J Neurogastroenterol Motil.  2019 Oct;25(4):534-543. 10.5056/jnm19060.

Association Between Symptoms, Quality of Life, and Gastric Emptying in Dyspeptic Patients

Affiliations
  • 1Department of Gastroenterology and Hepatology, CHU UCL Namur, Godinne University Hospital, UCLouvain, Yvoir, Belgium.
  • 2Department of Physiology, Rouen University Hospital, Normandie University, Rouen, France. guillaume.gourcerol@chu-rouen.fr
  • 3Nutrition, Gut and Brain Laboratory (INSERM UMR 1073), Institute for Biomedical Research and innovation, Rouen University, Normandie University, Rouen, France.
  • 4Department of Gastroenterology, Rouen University Hospital, Normandie University, Rouen, France.
  • 5Department of Physiology, INSERM CIC-CRB 1404, Rouen University Hospital, INSERM Unit 1073, UNIROUEN, Normandie University, Rouen, France.

Abstract

BACKGROUND/AIMS
Association between symptoms, quality of life and gastric emptying in dyspepsia is inconsistent in the literature. The aim of our study is to investigate if gastric emptying is associated with specific symptoms and quality of life in dyspeptic patients.
METHODS
We reviewed retrospectively gastric emptying measured by ¹³C-labelled octanoate breath testing for more than 6 hours in 198 consecutive patients with dyspepsia complaints. Gastrointestinal symptoms were assessed using a 5-points Likert scale and by a symptomatic composite score, whereas quality of life was measured by the GIQLI.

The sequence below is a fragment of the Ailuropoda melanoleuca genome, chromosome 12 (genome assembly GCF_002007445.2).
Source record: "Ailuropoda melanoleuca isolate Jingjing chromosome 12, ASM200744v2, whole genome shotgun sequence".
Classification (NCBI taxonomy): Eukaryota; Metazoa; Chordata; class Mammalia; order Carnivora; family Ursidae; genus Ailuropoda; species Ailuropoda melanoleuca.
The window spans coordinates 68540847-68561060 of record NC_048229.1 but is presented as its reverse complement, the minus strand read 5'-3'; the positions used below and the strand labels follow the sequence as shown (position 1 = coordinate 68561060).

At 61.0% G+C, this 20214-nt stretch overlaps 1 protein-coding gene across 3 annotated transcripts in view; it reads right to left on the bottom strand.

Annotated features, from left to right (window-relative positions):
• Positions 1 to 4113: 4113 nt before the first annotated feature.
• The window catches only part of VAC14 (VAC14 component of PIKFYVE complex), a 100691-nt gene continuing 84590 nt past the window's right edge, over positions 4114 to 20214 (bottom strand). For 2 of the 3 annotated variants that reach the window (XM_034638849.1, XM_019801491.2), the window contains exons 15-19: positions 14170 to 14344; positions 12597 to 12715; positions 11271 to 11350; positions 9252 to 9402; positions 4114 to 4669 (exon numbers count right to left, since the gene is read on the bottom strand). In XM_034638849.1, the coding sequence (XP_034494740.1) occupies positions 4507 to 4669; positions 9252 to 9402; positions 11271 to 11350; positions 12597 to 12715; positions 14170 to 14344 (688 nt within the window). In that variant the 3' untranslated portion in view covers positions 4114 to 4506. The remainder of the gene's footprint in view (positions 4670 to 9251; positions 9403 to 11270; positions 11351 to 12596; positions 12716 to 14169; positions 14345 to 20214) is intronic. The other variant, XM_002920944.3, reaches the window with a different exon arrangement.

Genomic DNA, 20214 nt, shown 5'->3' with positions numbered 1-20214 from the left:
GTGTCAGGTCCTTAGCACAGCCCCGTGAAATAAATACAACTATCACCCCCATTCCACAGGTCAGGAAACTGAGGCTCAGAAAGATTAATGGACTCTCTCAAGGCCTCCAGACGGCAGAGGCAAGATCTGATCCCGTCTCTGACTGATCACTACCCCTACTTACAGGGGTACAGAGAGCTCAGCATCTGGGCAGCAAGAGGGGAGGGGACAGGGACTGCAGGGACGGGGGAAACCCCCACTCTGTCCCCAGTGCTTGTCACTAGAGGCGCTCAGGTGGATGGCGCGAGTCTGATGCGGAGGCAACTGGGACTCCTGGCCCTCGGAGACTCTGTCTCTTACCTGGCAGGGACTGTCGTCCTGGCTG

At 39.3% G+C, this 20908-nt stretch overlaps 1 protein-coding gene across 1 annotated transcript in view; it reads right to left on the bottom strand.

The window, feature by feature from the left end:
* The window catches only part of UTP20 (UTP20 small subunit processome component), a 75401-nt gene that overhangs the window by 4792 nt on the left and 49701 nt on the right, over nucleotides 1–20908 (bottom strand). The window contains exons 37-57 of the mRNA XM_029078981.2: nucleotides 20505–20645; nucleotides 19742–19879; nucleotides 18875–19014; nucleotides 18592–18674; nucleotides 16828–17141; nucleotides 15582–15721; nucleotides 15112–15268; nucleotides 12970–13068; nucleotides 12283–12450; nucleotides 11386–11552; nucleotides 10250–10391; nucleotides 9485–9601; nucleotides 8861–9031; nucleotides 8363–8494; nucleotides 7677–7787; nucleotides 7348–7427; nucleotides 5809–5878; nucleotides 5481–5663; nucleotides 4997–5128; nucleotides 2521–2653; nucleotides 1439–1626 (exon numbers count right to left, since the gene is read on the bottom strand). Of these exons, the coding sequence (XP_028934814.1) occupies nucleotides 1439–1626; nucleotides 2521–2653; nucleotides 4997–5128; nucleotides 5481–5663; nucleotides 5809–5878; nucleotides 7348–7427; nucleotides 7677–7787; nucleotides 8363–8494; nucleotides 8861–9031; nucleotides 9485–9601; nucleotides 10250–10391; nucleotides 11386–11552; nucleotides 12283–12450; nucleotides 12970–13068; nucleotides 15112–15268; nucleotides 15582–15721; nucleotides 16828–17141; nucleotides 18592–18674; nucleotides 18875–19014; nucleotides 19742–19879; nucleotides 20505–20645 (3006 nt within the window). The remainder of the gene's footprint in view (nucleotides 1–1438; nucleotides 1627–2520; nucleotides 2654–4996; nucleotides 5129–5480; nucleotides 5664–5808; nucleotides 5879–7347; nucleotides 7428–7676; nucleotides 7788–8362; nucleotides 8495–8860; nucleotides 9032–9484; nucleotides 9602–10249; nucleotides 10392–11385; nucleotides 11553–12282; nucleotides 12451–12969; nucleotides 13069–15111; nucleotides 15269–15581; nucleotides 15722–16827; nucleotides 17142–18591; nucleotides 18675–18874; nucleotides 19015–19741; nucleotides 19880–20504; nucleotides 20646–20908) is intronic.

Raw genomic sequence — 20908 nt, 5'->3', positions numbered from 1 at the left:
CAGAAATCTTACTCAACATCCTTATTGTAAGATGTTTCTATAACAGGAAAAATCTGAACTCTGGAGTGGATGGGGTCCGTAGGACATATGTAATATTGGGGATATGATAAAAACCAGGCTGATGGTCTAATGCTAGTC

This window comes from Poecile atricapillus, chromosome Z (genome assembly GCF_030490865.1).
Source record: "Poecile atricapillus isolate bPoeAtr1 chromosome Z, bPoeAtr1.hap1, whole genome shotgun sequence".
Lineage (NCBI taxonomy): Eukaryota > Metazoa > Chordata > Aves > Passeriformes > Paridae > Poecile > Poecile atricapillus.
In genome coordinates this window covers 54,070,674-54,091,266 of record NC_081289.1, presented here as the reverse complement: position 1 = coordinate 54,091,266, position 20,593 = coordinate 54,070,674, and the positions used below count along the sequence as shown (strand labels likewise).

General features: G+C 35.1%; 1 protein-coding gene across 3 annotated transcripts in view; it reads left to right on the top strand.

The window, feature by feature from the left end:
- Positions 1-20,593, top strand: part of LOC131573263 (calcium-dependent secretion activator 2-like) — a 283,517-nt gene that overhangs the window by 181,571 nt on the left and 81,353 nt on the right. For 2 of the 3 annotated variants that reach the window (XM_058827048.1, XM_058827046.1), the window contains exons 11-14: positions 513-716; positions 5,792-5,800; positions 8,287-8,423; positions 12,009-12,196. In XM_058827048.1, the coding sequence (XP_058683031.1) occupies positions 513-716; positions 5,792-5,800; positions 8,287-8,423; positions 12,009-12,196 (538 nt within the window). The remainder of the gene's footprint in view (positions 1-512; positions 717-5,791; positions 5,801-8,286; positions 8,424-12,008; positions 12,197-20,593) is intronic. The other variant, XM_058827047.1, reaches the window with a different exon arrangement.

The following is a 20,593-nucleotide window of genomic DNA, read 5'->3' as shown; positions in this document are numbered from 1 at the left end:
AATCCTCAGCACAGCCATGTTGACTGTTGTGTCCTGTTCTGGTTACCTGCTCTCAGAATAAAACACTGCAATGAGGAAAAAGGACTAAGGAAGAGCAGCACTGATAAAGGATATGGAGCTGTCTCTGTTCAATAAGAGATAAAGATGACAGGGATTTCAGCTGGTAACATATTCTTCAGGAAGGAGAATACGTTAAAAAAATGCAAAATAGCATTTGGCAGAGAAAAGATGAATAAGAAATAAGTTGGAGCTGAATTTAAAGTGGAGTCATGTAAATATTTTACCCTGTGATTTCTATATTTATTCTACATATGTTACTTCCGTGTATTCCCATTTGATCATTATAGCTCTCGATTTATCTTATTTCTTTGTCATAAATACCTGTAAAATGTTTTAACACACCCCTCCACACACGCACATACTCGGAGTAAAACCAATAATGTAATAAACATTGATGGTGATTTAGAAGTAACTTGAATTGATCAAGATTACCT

RESULTS
In our cohort, 90 patients (45%) had a delayed gastric emptying (half emptying time above 166 minutes when assessed over 6-8 hours). There was no difference in symptoms or quality of life between patients with or without delayed gastric emptying. However, patients with severely delayed gastric emptying (half emptying time above 200 minutes) had increased postprandial fullness (P = 0.012), abdominal pain (P = 0.026), bloating (P = 0.044), early satiety (P = 0.018), symptomatic composite score (P = 0.005), and a lower quality of life (P = 0.018). This association was no longer observed if the calculation of gastric emptying was limited to the first 4-hour samples.
CONCLUSIONS
There is no association between symptoms, quality of life and gastric emptying in an overall dyspeptic population. However, there is an association between symptoms, quality of life of delayed gastric emptying in the subgroup of patients with severely delayed gastric emptying. An 8-hour measurement of gastric emptying should be recommended.

Keyword

Breath tests; Dyspepsia; Gastric emptying; Gastroparesis; Quality of life

MeSH Terms

Abdominal Pain
Breath Tests
Cohort Studies
Dyspepsia
Gastric Emptying*
Gastroparesis
Humans
Quality of Life*
Retrospective Studies
Full Text Links
  • JNM
Actions
Cited
CITED
export Copy
Close
Share
  • Twitter
  • Facebook
Similar articles
    DB Error: unknown error